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Posts Tagged ‘Gwaii Edenshaw’

Northwest Coast jewelry can easily cost thousands of dollars, especially if you are buying a gold piece. But, fortunately for those with neither the cash nor commitment to spend that sort of money, you can easily find quality designs –usually in silver — for under $300. Naturally, for that price, you don’t get an exclusive design, but you will find intriguing ones.

Here are several random examples I get from looking around the bedroom:

  • Like much of Alano Edzerza’s work in any medium, this ring of a frog head is bold and dramatic, with simple but effective lines. It is also one of the heaviest rings I’ve owned, with a band nearly three-quarters of a centimeter wide at the back. I’ve joked that I’m going to get another four, and I’ll have an effective set of brass – or silver — knuckles.

    gwaai-edenshaw-silver-frog

  • By contrast, this frog ring by Haida jeweler Gwaii Edenshaw is altogether more delicate, although suitable for either a man or a woman. This one is unusual for Edenshaw, in that it is silver, rather than the gold he usually works in (although a more expensive version has gold eyes, and an even more expensive one is cast in 18 karat gold, which is about as impure as he generally goes). It is also not particularly Haida in design, except for the ridges down the frog’s back. But it is a whimsical piece, with the frog resting its head on its front flippers and its back flippers locked together on the band on the back.
  • gwaai-edenshaw-silver-frog

  • These earrings are another commercial design by Gwaii Edenshaw, light, with the design just barely visible. They’re suggestive of worn petroglyphs, or perhaps a hand-inscribed design.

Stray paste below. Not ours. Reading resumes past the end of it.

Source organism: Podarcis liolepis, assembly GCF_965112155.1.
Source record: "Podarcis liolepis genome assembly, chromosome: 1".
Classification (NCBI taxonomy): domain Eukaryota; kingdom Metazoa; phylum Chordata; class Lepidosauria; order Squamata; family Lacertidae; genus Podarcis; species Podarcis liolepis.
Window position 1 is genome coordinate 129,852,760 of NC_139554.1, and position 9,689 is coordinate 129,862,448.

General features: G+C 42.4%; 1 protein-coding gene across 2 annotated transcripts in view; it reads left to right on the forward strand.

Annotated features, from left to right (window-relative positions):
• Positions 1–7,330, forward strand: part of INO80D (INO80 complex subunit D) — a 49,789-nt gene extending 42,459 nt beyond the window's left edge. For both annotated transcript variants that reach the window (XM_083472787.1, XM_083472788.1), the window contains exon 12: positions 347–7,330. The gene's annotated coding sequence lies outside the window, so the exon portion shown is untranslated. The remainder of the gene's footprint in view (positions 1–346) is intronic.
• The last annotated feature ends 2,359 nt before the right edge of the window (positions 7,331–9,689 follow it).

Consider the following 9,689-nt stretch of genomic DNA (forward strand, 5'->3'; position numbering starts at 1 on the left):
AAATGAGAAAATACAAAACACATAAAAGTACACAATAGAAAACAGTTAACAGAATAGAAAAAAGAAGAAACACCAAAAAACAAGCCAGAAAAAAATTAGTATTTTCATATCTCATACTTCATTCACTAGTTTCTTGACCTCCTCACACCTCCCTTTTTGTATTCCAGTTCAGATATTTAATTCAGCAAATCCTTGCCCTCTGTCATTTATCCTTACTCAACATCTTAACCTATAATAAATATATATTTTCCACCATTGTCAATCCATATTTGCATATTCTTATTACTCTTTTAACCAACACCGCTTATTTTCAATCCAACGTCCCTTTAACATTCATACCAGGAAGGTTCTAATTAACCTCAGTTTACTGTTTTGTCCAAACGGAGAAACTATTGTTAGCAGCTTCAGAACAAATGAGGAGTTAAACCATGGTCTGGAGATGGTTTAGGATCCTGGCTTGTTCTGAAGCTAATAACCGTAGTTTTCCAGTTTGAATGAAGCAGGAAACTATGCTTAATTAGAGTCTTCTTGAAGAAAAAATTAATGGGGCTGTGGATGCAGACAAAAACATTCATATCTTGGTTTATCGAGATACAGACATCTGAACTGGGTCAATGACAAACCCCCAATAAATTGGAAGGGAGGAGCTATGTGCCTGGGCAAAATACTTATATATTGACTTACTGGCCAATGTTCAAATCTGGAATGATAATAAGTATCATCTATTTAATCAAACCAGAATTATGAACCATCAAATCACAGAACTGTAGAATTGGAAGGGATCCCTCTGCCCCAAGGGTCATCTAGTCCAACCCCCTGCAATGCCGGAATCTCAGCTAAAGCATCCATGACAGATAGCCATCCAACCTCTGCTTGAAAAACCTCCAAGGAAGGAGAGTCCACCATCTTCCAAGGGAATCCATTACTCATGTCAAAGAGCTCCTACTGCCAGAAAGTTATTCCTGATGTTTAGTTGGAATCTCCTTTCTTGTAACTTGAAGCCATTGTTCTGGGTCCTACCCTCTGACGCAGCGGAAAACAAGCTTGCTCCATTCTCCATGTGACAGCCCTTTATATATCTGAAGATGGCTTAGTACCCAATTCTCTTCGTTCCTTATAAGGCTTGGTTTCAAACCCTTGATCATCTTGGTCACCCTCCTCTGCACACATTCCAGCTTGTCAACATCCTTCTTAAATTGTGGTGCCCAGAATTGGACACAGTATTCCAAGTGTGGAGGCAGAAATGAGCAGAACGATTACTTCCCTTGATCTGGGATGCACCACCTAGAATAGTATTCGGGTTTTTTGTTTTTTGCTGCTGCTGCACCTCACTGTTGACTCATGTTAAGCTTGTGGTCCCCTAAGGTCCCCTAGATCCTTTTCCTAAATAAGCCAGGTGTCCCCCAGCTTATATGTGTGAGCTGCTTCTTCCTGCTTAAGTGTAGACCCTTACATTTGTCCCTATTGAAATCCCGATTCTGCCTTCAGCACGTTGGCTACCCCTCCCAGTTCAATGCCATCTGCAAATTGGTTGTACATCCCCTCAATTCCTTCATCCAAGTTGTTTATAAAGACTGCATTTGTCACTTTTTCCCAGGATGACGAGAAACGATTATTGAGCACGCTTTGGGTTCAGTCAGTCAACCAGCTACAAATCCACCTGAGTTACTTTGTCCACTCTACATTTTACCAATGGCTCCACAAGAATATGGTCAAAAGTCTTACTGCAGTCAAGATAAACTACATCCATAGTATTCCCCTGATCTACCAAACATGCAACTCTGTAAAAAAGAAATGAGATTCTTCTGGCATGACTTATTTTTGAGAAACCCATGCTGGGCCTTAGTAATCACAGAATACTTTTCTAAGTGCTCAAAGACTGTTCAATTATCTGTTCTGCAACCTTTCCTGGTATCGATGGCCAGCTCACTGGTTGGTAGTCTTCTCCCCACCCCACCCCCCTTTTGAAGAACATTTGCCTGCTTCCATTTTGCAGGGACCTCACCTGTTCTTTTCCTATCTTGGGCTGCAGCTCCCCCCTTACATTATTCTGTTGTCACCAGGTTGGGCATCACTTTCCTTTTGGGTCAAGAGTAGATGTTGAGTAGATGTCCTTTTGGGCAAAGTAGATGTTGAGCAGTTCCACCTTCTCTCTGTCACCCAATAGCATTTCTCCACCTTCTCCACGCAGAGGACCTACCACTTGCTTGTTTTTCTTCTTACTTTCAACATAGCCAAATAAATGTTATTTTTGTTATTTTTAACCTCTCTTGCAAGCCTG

• gwaai-edenshaw-small-earrings

  • Marcel Russ did this unusual design based on the myth of Raven stealing the light. This topic is a common one in many media in Northwest Coast art, and to pull it off, the artist really needs to come up with a different design. Russ’ approach is to show only the Raven’s head and the sun or moon in his beak. The result is a contemporary piece that retains strong roots in tradition.
  • marcel-russ-raven-steals-the-light-earrings1

All these pieces are highly affordable, and the last two are available for $100 or less. In all cases, you would be lucky to find comparable sophistication in a mainstream jewelry store. For the same price, you’d probably get an abstract design, or a mounted semi-precious stone with next to no design at all, and probably with a lower silver content besides.

Of course, Northwest Coast jewelry does have its share of what I think of as touristjunk (all one word), but for the same price as the touristjunk, without much effort you can find superior works like these ones.

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As I visit Northwest Coast Galleries in Vancouver, I’m starting to notice relations between certain galleries and certain artists. Out of friendship, enthusiasm, long-term business relations, or a combination of all three, some galleries simply carry a better selection of some artists than others.
Here are the specializations I’ve been able to detect so far: